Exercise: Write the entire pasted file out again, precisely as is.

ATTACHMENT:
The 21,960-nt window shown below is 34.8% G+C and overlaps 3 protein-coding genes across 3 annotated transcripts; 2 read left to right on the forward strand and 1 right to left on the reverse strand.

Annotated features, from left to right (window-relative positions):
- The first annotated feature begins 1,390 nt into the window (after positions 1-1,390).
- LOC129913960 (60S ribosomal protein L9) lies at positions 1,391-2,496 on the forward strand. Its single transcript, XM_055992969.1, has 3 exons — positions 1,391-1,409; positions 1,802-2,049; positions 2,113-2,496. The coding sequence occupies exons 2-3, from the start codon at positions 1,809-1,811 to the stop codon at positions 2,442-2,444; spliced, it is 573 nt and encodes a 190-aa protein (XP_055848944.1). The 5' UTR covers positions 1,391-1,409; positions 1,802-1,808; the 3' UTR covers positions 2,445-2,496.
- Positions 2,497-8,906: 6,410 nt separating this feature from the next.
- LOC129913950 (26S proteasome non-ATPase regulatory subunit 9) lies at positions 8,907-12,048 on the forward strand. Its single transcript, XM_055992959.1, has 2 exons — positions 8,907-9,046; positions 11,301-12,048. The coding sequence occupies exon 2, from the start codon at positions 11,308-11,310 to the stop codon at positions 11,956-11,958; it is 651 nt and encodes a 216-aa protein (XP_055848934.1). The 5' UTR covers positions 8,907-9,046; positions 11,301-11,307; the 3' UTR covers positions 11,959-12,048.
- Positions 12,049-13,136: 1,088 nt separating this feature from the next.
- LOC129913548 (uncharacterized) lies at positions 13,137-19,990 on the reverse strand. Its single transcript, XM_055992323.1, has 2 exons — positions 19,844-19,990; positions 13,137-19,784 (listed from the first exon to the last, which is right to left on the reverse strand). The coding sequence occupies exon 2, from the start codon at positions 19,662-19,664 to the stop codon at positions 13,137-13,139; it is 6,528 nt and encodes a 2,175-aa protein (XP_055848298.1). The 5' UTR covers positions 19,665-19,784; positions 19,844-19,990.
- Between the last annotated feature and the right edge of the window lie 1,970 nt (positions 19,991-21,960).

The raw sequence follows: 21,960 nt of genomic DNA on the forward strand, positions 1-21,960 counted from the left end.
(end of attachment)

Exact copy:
The 21,960-nt window shown below is 34.8% G+C and overlaps 3 protein-coding genes across 3 annotated transcripts; 2 read left to right on the forward strand and 1 right to left on the reverse strand.

Annotated features, from left to right (window-relative positions):
- The first annotated feature begins 1,390 nt into the window (after positions 1-1,390).
- LOC129913960 (60S ribosomal protein L9) lies at positions 1,391-2,496 on the forward strand. Its single transcript, XM_055992969.1, has 3 exons — positions 1,391-1,409; positions 1,802-2,049; positions 2,113-2,496. The coding sequence occupies exons 2-3, from the start codon at positions 1,809-1,811 to the stop codon at positions 2,442-2,444; spliced, it is 573 nt and encodes a 190-aa protein (XP_055848944.1). The 5' UTR covers positions 1,391-1,409; positions 1,802-1,808; the 3' UTR covers positions 2,445-2,496.
- Positions 2,497-8,906: 6,410 nt separating this feature from the next.
- LOC129913950 (26S proteasome non-ATPase regulatory subunit 9) lies at positions 8,907-12,048 on the forward strand. Its single transcript, XM_055992959.1, has 2 exons — positions 8,907-9,046; positions 11,301-12,048. The coding sequence occupies exon 2, from the start codon at positions 11,308-11,310 to the stop codon at positions 11,956-11,958; it is 651 nt and encodes a 216-aa protein (XP_055848934.1). The 5' UTR covers positions 8,907-9,046; positions 11,301-11,307; the 3' UTR covers positions 11,959-12,048.
- Positions 12,049-13,136: 1,088 nt separating this feature from the next.
- LOC129913548 (uncharacterized) lies at positions 13,137-19,990 on the reverse strand. Its single transcript, XM_055992323.1, has 2 exons — positions 19,844-19,990; positions 13,137-19,784 (listed from the first exon to the last, which is right to left on the reverse strand). The coding sequence occupies exon 2, from the start codon at positions 19,662-19,664 to the stop codon at positions 13,137-13,139; it is 6,528 nt and encodes a 2,175-aa protein (XP_055848298.1). The 5' UTR covers positions 19,665-19,784; positions 19,844-19,990.
- Between the last annotated feature and the right edge of the window lie 1,970 nt (positions 19,991-21,960).

The raw sequence follows: 21,960 nt of genomic DNA on the forward strand, positions 1-21,960 counted from the left end.